0:00

[SOUND] In the previous model, we covered the expectation

Â maximization algorithm for Gaussian mixture model.

Â In this module, we'll talk about the channel form of expectation maximization,

Â which will allow you to train almost any latent variable model you can think of.

Â So it's going to be intense, but going to be worth it in the end.

Â But to start, we will need a few mathematical tools to work

Â with inequalities we're going to derive.

Â So the first tool is connected to concavity.

Â And [INAUDIBLE].

Â What is concave function?

Â Well a concave function f is a function for any two points, a and b.

Â And for any point in between them, it has a property that the value

Â of the function in this point, the blue point, is greater than or

Â equal to the value of this segment that connects f(a) and f(b).

Â So the orange point.

Â Or if you put them all formally, for any two points a and

Â b and for any weight alpha from 0 to 1,

Â if you mix these two data points with a weight while alpha,

Â you will get a point in the system.

Â And f of this mixture has to be greater than or equal to the mixture of f's, so

Â the blue point has to be greater than or equal to the orange point.

Â Or yet in other words, for n two points a and

Â b, the whole segment that connects f(a) and

Â f(b) should lay below the function f.

Â So if you have a concave function like logarithm for example,

Â then you can prove the kind of the same property but for more points.

Â So for example for any free points, and for any free weights alpha,

Â which are non-negative and sum up to 1.

Â We can prove that this concave function, so f of mixture of these free

Â points with weights alpha, is greater than or equal to the mixture of f's.

Â And you can generalize this thing.

Â So first of all, you can call this alpha's because you know why not.

Â They are non-negative phase sum up to 1.

Â Let's say that there is a random variable g which takes three values,

Â a1, a2 and a3 with probabilities alpha.

Â And now we can rewrite this inequality.

Â Think that f of the expected value of t is greater than or

Â equal to the expected value of f of t.

Â And just the same thing is the definition of the expected value.

Â So the average with weights being the probabilities,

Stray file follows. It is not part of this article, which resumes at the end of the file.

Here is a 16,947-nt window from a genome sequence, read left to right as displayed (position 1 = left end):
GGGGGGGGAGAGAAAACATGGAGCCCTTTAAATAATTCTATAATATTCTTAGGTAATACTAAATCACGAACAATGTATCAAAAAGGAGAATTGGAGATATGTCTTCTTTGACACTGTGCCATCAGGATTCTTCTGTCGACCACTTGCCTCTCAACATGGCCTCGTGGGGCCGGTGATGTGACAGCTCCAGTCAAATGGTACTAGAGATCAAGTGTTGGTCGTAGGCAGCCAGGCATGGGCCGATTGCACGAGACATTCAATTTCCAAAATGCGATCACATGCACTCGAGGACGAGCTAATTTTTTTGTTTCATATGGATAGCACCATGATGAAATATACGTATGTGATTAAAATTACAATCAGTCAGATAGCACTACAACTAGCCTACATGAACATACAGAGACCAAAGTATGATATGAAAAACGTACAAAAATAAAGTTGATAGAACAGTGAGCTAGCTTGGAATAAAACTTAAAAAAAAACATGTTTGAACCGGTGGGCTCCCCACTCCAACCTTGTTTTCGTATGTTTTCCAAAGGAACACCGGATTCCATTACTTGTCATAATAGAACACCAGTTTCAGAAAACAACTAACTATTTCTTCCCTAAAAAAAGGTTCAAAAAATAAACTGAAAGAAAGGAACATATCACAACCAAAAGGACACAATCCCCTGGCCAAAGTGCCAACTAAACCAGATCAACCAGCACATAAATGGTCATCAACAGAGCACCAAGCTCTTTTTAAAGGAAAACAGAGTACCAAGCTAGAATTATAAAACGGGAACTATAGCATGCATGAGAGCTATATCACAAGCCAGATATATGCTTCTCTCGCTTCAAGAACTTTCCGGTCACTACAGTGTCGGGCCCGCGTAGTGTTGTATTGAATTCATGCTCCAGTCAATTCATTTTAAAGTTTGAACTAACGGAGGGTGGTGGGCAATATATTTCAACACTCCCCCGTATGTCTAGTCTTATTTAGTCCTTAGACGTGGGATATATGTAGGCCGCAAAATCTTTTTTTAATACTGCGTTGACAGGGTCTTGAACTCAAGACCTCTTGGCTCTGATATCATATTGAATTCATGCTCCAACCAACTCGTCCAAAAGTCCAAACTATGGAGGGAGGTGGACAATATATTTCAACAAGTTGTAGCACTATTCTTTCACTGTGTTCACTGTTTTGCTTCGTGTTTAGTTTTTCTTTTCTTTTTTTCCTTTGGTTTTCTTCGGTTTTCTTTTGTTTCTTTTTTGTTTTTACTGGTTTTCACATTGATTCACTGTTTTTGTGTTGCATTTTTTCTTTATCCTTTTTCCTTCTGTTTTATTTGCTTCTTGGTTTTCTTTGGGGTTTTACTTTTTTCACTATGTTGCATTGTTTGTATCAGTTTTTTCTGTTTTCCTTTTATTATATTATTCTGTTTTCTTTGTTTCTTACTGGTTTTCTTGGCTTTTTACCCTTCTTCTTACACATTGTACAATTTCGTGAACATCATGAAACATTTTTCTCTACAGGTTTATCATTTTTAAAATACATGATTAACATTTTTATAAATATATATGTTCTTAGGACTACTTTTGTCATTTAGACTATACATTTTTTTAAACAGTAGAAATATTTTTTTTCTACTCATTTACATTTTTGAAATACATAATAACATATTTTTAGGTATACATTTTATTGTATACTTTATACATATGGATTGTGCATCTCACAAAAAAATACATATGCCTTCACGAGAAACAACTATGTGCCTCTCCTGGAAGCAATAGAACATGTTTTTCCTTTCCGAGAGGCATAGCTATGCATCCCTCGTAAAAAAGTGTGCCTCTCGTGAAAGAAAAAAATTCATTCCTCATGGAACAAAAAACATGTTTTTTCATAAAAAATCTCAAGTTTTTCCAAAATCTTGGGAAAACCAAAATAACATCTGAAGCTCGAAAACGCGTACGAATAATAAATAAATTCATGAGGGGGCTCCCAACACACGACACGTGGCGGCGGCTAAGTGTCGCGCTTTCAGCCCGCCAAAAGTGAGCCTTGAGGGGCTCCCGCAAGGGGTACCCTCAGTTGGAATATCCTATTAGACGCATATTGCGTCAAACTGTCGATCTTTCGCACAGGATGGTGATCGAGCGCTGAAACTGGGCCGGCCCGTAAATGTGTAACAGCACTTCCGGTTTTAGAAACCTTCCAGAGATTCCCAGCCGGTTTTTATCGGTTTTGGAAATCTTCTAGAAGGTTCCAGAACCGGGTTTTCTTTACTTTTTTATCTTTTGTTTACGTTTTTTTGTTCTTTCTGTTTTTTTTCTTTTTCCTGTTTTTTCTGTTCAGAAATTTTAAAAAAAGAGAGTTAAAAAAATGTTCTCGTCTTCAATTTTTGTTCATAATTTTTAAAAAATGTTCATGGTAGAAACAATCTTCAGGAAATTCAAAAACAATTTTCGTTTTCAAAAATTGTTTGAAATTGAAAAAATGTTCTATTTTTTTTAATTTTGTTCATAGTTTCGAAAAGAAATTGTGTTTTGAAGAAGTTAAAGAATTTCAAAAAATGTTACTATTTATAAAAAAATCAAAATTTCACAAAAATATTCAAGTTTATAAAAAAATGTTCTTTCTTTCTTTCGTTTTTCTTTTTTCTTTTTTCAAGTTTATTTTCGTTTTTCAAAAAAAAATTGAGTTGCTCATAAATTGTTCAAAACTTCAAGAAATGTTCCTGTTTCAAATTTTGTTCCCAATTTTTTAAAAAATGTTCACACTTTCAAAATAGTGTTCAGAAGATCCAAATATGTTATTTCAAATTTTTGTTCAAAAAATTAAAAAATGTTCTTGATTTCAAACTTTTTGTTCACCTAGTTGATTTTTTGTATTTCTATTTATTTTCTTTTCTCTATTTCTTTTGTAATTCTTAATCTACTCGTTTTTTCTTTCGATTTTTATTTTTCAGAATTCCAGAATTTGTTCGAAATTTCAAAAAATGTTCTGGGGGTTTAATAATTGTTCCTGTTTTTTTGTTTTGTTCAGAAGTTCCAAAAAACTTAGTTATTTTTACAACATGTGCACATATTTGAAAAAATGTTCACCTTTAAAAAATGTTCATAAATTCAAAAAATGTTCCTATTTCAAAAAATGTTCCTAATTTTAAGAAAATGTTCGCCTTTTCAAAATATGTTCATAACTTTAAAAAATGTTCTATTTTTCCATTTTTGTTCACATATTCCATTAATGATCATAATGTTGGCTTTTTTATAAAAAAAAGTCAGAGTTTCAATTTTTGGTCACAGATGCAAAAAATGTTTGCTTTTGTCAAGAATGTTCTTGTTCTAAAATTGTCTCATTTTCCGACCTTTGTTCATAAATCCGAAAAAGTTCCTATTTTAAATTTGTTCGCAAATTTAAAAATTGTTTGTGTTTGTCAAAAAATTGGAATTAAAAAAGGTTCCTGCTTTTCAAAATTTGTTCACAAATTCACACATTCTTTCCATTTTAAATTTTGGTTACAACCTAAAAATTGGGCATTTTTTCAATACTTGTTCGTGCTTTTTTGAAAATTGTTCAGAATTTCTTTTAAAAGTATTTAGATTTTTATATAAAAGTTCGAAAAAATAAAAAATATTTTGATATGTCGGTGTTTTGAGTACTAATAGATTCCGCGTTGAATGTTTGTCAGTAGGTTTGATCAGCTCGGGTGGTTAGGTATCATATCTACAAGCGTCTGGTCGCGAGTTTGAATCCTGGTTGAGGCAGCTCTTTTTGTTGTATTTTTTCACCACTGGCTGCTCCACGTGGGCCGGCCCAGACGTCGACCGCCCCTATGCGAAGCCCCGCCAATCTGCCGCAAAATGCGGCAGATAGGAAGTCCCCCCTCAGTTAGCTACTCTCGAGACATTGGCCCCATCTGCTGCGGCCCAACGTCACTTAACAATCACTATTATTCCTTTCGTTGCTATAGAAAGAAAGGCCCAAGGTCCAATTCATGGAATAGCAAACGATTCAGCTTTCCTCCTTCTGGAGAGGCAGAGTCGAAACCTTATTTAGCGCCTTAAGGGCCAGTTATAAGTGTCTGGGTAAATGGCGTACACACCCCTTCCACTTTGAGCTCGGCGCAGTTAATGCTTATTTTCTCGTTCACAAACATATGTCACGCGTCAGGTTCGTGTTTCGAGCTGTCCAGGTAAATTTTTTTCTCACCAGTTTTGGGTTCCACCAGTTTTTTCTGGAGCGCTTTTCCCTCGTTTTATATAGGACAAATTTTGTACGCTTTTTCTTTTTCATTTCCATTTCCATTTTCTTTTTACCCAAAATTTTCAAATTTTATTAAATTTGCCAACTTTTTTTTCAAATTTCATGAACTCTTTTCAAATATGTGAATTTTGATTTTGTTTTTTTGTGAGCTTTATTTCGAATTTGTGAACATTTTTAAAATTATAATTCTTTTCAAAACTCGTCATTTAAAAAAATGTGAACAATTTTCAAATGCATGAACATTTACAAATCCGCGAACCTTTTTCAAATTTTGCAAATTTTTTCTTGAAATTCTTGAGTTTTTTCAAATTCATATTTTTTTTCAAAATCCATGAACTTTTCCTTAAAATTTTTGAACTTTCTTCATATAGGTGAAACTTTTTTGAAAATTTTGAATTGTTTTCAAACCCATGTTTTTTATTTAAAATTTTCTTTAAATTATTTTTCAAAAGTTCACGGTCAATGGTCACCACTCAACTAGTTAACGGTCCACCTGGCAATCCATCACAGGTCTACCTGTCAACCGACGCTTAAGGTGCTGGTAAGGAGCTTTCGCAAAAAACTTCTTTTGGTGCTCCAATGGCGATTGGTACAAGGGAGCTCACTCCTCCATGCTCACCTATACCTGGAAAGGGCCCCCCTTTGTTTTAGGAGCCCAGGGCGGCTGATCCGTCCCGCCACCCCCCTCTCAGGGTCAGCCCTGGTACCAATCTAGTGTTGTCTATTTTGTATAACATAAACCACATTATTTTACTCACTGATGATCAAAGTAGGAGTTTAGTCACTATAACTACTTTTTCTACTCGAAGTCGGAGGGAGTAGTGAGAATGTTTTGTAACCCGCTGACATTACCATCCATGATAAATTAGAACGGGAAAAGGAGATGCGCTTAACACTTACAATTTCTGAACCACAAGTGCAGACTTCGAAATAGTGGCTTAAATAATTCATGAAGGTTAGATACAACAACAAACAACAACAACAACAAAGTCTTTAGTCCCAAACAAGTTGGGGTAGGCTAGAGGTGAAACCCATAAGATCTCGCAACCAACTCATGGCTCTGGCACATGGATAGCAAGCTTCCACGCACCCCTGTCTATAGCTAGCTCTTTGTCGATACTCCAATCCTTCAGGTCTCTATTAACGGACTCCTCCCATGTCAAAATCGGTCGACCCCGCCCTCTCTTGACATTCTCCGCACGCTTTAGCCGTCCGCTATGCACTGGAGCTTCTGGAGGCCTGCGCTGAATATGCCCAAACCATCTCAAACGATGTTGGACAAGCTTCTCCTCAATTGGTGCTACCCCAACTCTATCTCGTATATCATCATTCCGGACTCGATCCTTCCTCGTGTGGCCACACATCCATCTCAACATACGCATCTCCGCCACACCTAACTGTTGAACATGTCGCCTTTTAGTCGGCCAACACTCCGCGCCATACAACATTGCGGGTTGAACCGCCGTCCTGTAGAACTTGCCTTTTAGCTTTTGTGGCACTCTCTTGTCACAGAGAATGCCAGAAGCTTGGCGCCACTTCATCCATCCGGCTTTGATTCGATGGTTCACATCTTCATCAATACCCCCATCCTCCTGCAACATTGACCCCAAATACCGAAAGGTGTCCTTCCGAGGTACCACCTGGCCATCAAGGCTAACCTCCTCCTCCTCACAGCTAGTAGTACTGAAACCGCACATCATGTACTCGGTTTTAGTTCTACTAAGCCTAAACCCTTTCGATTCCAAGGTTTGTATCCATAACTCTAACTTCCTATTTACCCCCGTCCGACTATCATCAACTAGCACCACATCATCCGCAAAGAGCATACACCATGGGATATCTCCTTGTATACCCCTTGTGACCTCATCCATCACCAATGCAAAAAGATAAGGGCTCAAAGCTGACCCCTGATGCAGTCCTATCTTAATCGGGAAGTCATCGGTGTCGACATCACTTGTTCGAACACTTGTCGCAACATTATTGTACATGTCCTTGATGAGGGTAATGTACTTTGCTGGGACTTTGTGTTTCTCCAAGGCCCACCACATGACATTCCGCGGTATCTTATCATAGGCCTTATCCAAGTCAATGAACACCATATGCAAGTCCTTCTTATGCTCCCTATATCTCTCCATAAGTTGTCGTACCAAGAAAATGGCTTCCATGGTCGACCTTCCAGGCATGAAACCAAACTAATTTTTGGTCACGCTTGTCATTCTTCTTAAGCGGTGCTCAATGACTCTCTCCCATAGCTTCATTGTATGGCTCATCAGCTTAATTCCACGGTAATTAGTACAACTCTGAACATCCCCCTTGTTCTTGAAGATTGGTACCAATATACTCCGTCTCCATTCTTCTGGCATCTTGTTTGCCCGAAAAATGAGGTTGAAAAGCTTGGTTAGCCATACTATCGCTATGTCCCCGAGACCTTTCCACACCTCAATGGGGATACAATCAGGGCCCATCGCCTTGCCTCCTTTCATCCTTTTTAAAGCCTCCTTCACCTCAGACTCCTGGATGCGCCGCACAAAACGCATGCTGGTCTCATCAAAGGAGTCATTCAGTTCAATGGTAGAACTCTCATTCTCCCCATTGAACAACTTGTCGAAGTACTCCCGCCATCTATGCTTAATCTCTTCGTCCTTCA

Â and this is something called Jensen's inequality.

Â Which if you summarize everything, [COUGH] states that for any concave function f and

Â for any probabilistic distribution p of t, the f of the expected

Â value of t is greater than or equal to the expected value of f of t.

Â And this holds true even if you have free points.

Â Or if your t takes arbitrary to many points like infinitely many.

Â And in this case, your origin can turn to be an integral,

Â but the inequality still holds.

Â So, f of the expected value is greater than or equal to, expect a value of f for

Â any concave function f.

Â And the final mathematical concept we will need is something called

Â Kullback-Leibler divergence,

Â which is a way to measure difference between two probabilistic distributions.

Â So say you have two Gaussians.

Â One of them is located at 0, and the other one is located at 1.

Â And both has variance 1, okay?

Â So how to measure how different these two Gaussians are.

Â Well natural thinkers do measure the distance between their parameters,

Â and it's one here because the variances are the same, and

Â the locations are different by 1.

Â Well it may be a reasonable measure of distance here, why not?

Â But let's consider other two Gaussians which has the same locations,

Â 0 and 1, but they have variances 100.

Â Both of them have variance 100.

Â In this case, the difference between parameters is the same.

Â It's 1.

Â But intuitively, it seems like these two Gaussians, the green and

Â the red one, are much closer to each other than the first two.